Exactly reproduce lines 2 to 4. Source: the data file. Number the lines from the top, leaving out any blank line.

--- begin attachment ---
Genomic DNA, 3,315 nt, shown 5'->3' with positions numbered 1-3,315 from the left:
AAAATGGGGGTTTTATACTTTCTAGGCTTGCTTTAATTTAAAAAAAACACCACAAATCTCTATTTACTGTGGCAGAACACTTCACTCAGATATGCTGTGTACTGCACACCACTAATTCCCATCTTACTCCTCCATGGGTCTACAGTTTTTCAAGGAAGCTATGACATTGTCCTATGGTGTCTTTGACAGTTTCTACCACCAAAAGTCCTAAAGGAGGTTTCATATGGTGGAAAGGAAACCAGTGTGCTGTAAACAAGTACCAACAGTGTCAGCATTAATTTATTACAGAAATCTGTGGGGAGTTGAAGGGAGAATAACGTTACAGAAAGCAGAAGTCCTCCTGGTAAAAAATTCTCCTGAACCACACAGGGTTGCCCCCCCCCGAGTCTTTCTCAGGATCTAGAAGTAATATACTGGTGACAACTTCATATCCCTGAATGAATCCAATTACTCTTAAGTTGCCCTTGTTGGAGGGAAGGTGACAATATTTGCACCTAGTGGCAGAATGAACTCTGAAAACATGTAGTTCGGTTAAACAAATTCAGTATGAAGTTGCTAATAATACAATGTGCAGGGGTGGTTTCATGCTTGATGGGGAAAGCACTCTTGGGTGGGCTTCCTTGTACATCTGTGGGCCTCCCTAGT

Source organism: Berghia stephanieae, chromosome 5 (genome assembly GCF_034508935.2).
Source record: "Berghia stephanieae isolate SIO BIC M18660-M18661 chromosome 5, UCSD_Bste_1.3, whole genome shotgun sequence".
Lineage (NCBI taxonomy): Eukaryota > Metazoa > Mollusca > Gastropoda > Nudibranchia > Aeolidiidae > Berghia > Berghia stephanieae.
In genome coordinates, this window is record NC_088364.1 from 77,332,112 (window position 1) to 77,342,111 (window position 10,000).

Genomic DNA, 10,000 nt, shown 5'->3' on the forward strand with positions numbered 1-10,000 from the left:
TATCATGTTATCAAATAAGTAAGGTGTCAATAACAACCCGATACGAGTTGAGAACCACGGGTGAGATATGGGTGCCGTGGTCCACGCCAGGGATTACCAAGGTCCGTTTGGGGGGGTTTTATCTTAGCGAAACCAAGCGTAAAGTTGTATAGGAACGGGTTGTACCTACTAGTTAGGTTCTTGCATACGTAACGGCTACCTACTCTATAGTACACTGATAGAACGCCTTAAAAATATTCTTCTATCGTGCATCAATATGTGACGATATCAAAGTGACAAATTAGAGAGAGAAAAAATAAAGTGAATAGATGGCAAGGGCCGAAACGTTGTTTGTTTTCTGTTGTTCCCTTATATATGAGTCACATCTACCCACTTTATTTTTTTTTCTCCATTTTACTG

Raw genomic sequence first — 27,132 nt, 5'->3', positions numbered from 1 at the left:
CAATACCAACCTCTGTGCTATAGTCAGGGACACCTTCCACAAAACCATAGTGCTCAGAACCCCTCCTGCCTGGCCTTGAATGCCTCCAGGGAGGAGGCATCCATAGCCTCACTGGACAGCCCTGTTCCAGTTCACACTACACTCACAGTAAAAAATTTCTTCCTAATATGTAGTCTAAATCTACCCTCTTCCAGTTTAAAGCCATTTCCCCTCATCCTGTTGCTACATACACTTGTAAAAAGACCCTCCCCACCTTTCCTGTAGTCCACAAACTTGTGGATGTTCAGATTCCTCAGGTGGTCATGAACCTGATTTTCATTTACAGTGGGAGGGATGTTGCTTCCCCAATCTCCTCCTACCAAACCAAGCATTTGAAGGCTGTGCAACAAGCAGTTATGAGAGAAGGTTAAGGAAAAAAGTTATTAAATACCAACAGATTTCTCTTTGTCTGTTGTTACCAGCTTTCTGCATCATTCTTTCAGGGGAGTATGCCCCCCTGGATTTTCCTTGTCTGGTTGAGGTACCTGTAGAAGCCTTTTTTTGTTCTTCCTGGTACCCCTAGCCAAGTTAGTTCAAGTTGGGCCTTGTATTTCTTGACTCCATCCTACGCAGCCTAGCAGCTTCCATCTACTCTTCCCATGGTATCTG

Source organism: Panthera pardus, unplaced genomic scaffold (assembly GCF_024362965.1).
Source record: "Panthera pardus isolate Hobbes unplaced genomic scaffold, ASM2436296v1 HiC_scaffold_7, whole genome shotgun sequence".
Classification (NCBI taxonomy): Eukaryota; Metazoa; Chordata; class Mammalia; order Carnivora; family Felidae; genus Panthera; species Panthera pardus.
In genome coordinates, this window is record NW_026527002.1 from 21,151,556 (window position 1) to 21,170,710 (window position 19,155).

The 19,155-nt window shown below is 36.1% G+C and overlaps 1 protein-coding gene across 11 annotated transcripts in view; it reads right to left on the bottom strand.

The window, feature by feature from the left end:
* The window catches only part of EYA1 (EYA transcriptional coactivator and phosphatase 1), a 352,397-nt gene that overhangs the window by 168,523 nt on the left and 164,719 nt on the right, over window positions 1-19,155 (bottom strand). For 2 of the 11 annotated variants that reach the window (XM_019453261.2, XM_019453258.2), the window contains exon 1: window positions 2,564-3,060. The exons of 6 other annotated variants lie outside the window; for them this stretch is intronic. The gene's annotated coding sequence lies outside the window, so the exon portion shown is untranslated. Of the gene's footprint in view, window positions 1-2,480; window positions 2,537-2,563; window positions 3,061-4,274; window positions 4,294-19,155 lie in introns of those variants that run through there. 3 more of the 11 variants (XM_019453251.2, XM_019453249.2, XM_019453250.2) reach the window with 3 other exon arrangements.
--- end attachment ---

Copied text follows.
AAAATGGGGGTTTTATACTTTCTAGGCTTGCTTTAATTTAAAAAAAACACCACAAATCTCTATTTACTGTGGCAGAACACTTCACTCAGATATGCTGTGTACTGCACACCACTAATTCCCATCTTACTCCTCCATGGGTCTACAGTTTTTCAAGGAAGCTATGACATTGTCCTATGGTGTCTTTGACAGTTTCTACCACCAAAAGTCCTAAAGGAGGTTTCATATGGTGGAAAGGAAACCAGTGTGCTGTAAACAAGTACCAACAGTGTCAGCATTAATTTATTACAGAAATCTGTGGGGAGTTGAAGGGAGAATAACGTTACAGAAAGCAGAAGTCCTCCTGGTAAAAAATTCTCCTGAACCACACAGGGTTGCCCCCCCCCGAGTCTTTCTCAGGATCTAGAAGTAATATACTGGTGACAACTTCATATCCCTGAATGAATCCAATTACTCTTAAGTTGCCCTTGTTGGAGGGAAGGTGACAATATTTGCACCTAGTGGCAGAATGAACTCTGAAAACATGTAGTTCGGTTAAACAAATTCAGTATGAAGTTGCTAATAATACAATGTGCAGGGGTGGTTTCATGCTTGATGGGGAAAGCACTCTTGGGTGGGCTTCCTTGTACATCTGTGGGCCTCCCTAGT

Source organism: Berghia stephanieae, chromosome 5 (genome assembly GCF_034508935.2).
Source record: "Berghia stephanieae isolate SIO BIC M18660-M18661 chromosome 5, UCSD_Bste_1.3, whole genome shotgun sequence".